By Matt Wolfe
September, 1903, The Packard Motor Car Company Board of Directors approves a plan to relocate the company from Warren, Ohio, to Detroit, Michigan.
Though the Packard Motor Company is often remembered today for its now derelict factory in Detroit, it was not originally a Michigan-based automaker. Brothers and Hall of Fame Inductees James Ward and William Doud Packard originally founded the company in 1899 in Warren, Ohio. The company quickly gained a reputation for building some of the best vehicles in the world and also introduced innovations like a flexible shaft drive that could be used in place of a chain drive.
The quality of Packard’s vehicles soon caught the attention of an investor named Henry B. Joy. A wealthy native Detroiter, Joy first saw a Packard automobile during a trip to New York City in 1902. So impressed at the vehicle’s construction was Joy that he purchased the only Packard for sale in the City. He liked his Packard so much that he persuaded nine other Detroiters to invest in the company and take majority ownership. When the Warren, Ohio City Council prevented Packard from expanding, Joy persuaded company president James Ward Packard to move the company to Detroit. Joy hired a young architect named Albert Kahn to design a new factory to be located on East Grand Boulevard in Detroit. The result was the world’s first reinforced concrete factory.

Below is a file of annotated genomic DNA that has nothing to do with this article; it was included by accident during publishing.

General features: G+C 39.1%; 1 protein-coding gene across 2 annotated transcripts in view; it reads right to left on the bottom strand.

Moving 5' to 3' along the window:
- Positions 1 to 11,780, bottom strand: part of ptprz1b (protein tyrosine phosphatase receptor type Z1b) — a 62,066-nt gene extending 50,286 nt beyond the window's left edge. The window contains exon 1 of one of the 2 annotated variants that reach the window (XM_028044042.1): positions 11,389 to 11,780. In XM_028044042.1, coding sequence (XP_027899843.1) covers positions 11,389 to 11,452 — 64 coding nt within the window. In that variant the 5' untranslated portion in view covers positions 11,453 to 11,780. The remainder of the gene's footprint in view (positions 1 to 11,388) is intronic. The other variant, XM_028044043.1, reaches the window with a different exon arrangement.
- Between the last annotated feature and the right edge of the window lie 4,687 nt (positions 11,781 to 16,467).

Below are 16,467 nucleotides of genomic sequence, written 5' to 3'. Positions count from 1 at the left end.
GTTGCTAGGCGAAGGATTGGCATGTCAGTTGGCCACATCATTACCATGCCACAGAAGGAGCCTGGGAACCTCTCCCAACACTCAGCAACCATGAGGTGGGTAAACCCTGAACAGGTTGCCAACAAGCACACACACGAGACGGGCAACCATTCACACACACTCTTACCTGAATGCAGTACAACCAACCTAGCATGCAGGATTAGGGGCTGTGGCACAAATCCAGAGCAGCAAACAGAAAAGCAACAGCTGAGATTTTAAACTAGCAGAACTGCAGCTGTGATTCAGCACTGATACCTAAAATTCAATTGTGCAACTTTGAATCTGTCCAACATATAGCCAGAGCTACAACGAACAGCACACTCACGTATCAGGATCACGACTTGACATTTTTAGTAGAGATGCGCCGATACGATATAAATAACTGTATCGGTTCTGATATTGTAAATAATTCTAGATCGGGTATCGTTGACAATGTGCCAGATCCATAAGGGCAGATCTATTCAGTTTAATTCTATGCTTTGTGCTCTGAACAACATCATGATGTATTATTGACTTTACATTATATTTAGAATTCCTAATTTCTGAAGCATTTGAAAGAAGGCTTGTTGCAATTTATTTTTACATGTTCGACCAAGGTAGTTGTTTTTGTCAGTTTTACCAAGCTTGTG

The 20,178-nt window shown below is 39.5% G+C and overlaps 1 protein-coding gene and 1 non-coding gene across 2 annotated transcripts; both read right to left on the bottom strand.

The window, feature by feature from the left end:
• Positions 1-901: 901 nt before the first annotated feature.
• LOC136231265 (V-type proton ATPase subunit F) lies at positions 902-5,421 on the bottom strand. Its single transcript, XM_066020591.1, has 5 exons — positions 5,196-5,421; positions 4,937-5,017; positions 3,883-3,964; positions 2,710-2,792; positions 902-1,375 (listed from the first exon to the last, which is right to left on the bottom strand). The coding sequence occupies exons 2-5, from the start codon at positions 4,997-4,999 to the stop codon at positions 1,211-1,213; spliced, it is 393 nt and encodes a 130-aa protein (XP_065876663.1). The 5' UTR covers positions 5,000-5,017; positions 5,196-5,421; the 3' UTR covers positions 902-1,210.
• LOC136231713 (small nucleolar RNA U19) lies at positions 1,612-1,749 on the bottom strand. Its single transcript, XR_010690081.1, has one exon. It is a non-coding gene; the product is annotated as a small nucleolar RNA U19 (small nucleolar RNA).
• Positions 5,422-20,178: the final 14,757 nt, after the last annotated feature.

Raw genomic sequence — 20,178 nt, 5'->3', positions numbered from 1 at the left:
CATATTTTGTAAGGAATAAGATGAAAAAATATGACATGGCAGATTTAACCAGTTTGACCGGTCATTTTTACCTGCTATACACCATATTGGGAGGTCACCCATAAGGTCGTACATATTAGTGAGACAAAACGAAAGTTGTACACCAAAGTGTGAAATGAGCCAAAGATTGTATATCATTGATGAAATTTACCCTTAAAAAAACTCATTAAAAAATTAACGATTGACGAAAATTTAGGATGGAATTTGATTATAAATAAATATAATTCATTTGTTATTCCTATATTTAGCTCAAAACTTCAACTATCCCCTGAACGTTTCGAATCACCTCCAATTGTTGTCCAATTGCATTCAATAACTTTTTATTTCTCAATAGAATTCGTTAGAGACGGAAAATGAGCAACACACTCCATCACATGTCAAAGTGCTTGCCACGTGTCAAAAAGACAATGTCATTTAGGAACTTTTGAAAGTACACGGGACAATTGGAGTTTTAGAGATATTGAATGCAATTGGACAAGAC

The building was the most modern of its day and served as the model for factories that followed, including Ford’s famous Highland Park plant. James Ward Packard stayed behind in Ohio to run the Packard Electric business, effectively turning the reigns over to Joy, who became Packard president in 1909. Joy was a flamboyant, charismatic executive who, in moments of impatience, would frequently say, “Let’s do something, even if it’s wrong!” Under Joy’s leadership, Packard continued to grow its reputation for building luxury automobiles. Joy also carried on Packard’s spirit of innovation through the creation of a V-12 engine and aviation pursuits which resulted in the renowned Liberty engine. Joy served as chairman of Packard until 1926. His contemporaries in the auto industry, partners and competitors, considered him to be one of the most brilliant and perceptive minds in the industry. Joy remained active in the industry until his death in 1936.
Epilog: though Packard has been gone for over 50 years, the concrete factory that bears its name is still standing. Though the structure fell into disrepair in the ensuing decades following Packard’s demise, there is a renewed effort to restore and repurpose the Albert Kahn-designed building. See the latest update on the Packard plant’s revival here courtesy of the Detroit Free Press.